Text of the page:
Wiedemann-Steiner syndrome (WSS) is a rare genetic syndrome that occurs due to a mutation in the KMT2A gene. This gene has a role in organ formation and blood cell and immune system regulation.
The Wiedemann-Steiner syndrome is hereditary and follows an autosomal dominant pattern (only one affected gene is enough to cause the disease). Hence, if one parent has the disease, there is a 50 percent chance that their child will get it (irrespective of the child’s gender or the gender of their affected parent).
However, most cases of WSS are caused by spontaneous gene mutations (de novo mutations), and no family history can be ascertained.
What are the signs and symptoms of Wiedemann-Steiner syndrome?
Wiedemann-Steiner syndrome (WSS) includes the following clinical presentations:
- Distinctive facial features: Thick eyebrows, long eyelashes, hairy body, wide-spaced eyes, and narrow eye openings. Additionally, they have short stature and spinal cord deformities.
- Delayed milestones and growth delay: Poor muscle tone, floppy babies, delayed neck holding, and inability to swallow are often seen in infancy. In some cases, there could be delayed tooth eruption and feeding problems, requiring gastric tube insertion.
- Intellectual disability: Generally mild to a moderate degree. Seizures could happen in many cases. They could lead to intellectual disability.
- Behavioral issues: Poor attention span, sleep issues, learning problems, anxiety, and autistic spectrum disorders are common in individuals.
- Miscellaneous issues: Some people with WSS have repeated elbow subluxation, congenital cardiac abnormalities (persistent ductus arteriosus), urogenital abnormalities, skeletal abnormalities (mainly about the cervical vertebrae), and small puffy hands and feet.
What is the life expectancy of those with Wiedemann-Steiner syndrome?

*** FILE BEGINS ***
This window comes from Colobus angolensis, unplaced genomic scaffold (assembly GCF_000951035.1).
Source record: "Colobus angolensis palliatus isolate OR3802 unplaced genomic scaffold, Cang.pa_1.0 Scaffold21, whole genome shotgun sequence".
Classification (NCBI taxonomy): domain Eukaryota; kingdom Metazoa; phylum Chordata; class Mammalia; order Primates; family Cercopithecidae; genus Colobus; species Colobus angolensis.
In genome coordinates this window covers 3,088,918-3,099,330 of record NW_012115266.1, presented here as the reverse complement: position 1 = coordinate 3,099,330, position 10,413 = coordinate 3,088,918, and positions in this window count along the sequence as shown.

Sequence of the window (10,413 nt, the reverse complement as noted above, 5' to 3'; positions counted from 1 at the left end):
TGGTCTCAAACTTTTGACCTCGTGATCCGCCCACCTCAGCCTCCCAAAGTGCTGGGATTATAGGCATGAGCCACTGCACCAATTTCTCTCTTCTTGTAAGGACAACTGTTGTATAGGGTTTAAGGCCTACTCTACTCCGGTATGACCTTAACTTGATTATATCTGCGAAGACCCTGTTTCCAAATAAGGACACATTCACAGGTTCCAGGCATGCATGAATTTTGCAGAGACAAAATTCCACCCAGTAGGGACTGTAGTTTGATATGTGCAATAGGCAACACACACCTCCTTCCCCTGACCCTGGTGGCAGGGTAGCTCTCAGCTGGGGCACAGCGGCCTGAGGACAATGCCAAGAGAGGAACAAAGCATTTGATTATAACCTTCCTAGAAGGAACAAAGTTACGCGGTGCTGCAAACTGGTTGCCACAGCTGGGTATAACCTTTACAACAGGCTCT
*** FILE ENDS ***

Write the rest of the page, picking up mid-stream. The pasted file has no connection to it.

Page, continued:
There is currently no evidence that the life expectancy of individuals with Wiedemann-Steiner syndrome (WSS) is less than the average population. Due to the paucity of data available, the most frequent cause of death or long-term complications and risks are unknown.
However, many people have an underdeveloped and poor immune system. Evidence suggests that WSS children experience far more medical procedures and surgeries during the first few years of life than most of the population.
How is Wiedemann-Steiner syndrome diagnosed?
The diagnosis is made considering the typical clinical symptom constellation and genetic testing.
Unfortunately, there is limited diagnostic screening when the child is in the mother’s womb. The standard screening tests during pregnancy cannot diagnose Wiedemann-Steiner syndrome (WSS). In addition, baseline genetics diagnostic tests conducted after birth do not include testing for WSS.
Whole exome sequencing is used to identify most people with WSS. However, it is not practical in many cases because the cost is not covered by insurance or requires a hefty copay.
How is Wiedemann-Steiner syndrome managed?
Currently, there is no specific treatment for the Wiedemann-Steiner syndrome (WSS). Those affected are managed symptomatically with a team approach. The team consists of:
- a counselor,
- a psychiatrist,
- an orthopedic,
- a pediatrician,
- a pediatric surgeon, and
- a physical, occupational, and speech therapist.
Some studies suggest that hippotherapy (horse riding as a therapy to develop muscle tone, coordination, and balance) and music therapy may help those with WSS. The schooling experience can be improved with special educational programs and trained instructors.
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Wiedemann-Steiner syndrome. http://www.wssfoundation.org/wiedemann-steiner-syndrome/
Wiedemann-Steiner syndrome. https://rarediseases.info.nih.gov/diseases/5565/wiedemann-steiner-syndrome/diagnosis
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